Tate, who was born and raised within the city, has over 45 years of experience in public service. He first served as city attorney for Grapevine from 1969-72. He was elected as a City Council member in 1972 and mayor in 1973, according to the city's website. He served as mayor until 1985, when he lost re-election. He was elected again in 1988 and has retained that title ever since.
Considered one of the longest-serving mayors in Texas and the nation, Tate has shown his commitment to the city by winning another three-year term May 1.
“I didn’t want to see my life’s work suddenly start unwinding at this point in my career,” Tate said. “[The council and I] talked about it and decided that this wasn’t a good time to change.”
Decades of public service have allowed Tate to check many projects off his list. He oversaw Grapevine's development from a rural farming community into what he calls an “international hospitality community.”
“I think we've created a blueprint for future cities in America here,” he said.
Projects have ranged from the Grapevine Mills mall to the newly completed Grapevine Main Station as well as the revamping of historic Main Street into the tourist destination it is today.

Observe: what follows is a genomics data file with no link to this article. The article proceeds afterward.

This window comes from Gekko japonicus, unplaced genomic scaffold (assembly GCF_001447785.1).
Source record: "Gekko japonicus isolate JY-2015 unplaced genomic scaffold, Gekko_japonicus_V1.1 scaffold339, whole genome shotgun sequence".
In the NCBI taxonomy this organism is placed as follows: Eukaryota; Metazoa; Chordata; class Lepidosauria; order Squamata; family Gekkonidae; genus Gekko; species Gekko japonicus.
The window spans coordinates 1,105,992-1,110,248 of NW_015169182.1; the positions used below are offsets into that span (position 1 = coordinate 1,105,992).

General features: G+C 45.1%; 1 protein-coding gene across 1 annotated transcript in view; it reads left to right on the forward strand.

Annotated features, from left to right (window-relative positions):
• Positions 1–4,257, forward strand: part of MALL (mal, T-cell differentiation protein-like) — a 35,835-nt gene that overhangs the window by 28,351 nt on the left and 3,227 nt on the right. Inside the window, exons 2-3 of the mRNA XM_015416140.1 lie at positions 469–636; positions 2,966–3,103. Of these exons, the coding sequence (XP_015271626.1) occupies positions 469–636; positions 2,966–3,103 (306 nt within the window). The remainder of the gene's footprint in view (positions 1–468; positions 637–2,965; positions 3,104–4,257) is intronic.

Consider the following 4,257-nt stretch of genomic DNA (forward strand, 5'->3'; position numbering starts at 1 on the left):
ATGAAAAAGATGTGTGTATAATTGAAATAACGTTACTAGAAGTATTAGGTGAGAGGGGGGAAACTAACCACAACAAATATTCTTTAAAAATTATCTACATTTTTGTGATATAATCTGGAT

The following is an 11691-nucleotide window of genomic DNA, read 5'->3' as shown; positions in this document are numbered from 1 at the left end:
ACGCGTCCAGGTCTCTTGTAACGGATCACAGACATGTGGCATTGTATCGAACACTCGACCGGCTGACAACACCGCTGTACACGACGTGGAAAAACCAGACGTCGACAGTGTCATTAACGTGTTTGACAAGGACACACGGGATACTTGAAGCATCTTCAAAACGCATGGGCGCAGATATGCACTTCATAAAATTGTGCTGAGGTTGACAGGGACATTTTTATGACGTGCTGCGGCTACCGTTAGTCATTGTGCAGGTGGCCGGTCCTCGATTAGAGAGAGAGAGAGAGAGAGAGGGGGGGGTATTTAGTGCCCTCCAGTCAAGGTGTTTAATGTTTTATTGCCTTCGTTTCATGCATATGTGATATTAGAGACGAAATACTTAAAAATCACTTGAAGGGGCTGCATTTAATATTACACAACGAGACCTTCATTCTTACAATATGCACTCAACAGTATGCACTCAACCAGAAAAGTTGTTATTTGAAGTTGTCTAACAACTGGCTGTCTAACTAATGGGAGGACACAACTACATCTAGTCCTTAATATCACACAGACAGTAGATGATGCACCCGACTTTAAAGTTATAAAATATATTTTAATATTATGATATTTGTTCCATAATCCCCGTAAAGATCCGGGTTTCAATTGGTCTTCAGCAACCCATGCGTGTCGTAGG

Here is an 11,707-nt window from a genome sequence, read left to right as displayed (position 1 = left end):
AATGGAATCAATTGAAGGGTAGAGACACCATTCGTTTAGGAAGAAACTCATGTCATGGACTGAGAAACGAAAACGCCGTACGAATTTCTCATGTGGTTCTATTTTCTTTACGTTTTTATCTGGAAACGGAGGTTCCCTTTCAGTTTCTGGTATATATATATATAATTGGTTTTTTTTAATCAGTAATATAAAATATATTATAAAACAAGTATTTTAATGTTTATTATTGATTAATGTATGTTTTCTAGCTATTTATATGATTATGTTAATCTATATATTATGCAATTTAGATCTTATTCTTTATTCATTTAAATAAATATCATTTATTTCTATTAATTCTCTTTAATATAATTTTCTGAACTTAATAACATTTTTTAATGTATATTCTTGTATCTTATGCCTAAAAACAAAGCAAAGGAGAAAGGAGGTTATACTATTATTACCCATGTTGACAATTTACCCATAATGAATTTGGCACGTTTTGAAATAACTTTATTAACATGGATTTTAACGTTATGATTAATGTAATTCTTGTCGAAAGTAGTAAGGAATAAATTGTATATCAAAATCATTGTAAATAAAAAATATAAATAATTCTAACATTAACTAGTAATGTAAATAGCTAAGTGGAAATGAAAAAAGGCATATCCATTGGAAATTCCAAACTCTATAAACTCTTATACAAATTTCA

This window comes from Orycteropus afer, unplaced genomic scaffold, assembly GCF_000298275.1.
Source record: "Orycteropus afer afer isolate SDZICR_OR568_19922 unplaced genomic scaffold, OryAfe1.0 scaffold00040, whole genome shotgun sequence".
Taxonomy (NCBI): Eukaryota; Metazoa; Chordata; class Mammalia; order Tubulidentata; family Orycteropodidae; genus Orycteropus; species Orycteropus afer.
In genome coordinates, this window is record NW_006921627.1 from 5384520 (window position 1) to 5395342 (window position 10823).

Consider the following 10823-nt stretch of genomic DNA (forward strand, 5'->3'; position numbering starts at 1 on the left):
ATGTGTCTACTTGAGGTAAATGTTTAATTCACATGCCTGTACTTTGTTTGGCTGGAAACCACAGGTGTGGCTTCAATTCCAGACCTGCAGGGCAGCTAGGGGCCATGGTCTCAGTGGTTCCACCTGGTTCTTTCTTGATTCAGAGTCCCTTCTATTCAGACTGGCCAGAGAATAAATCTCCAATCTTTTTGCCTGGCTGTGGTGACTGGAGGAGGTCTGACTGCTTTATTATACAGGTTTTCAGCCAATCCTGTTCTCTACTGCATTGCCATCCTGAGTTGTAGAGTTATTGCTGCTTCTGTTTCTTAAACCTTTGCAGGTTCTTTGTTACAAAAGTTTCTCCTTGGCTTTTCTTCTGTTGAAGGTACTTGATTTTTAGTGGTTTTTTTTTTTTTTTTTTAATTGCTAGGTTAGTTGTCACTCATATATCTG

“I've been pretty committed to the city for a long, long time, and [so has] my family," he said. "I don't really have a bucket list. I [have] pretty well done everything that I wanted to do."
Tate said he still has a few projects to accomplish in the next three years. He said he hopes he can bring a grocery store to the northern side of town and work on rebuilding the city’s restaurant district. He said he also wants to oversee the study of the Grapevine Fire Department to address staffing issues. Other major projects include the redevelopment of Dallas Road and the completion of the Silver Lake Marina expansion.
“You don’t have a lot of control over economic development because we don’t build the businesses,” Tate said. “There has to be a market for them and a need for them. You have to create that environment for them to come.”
Tate said he will continue to address the Grapevine ordinance allowing small apartments to be built in the historic district. Tate said the ordinance, passed when the Dallas Fort Worth International Airport was being constructed decades ago, was not good planning.
“The experts were all wrong,” he said. “It always bothers me because they shouldn’t have ever been there. ... We caught them in time that they were minimized, but the relics are still there.”
Tate said he is not slowing down. In addition to his mayoral duties, he continues to run his own law practice on Main Street.
“I still enjoy practicing law," he said. "It keeps you healthy, keeps you active, keeps your mind good.”
He said he is also working to publish a book on his days growing up in Grapevine.
“I want to get all of my other history writings in some kind of form where they can be left [behind], and people can enjoy them,” he said.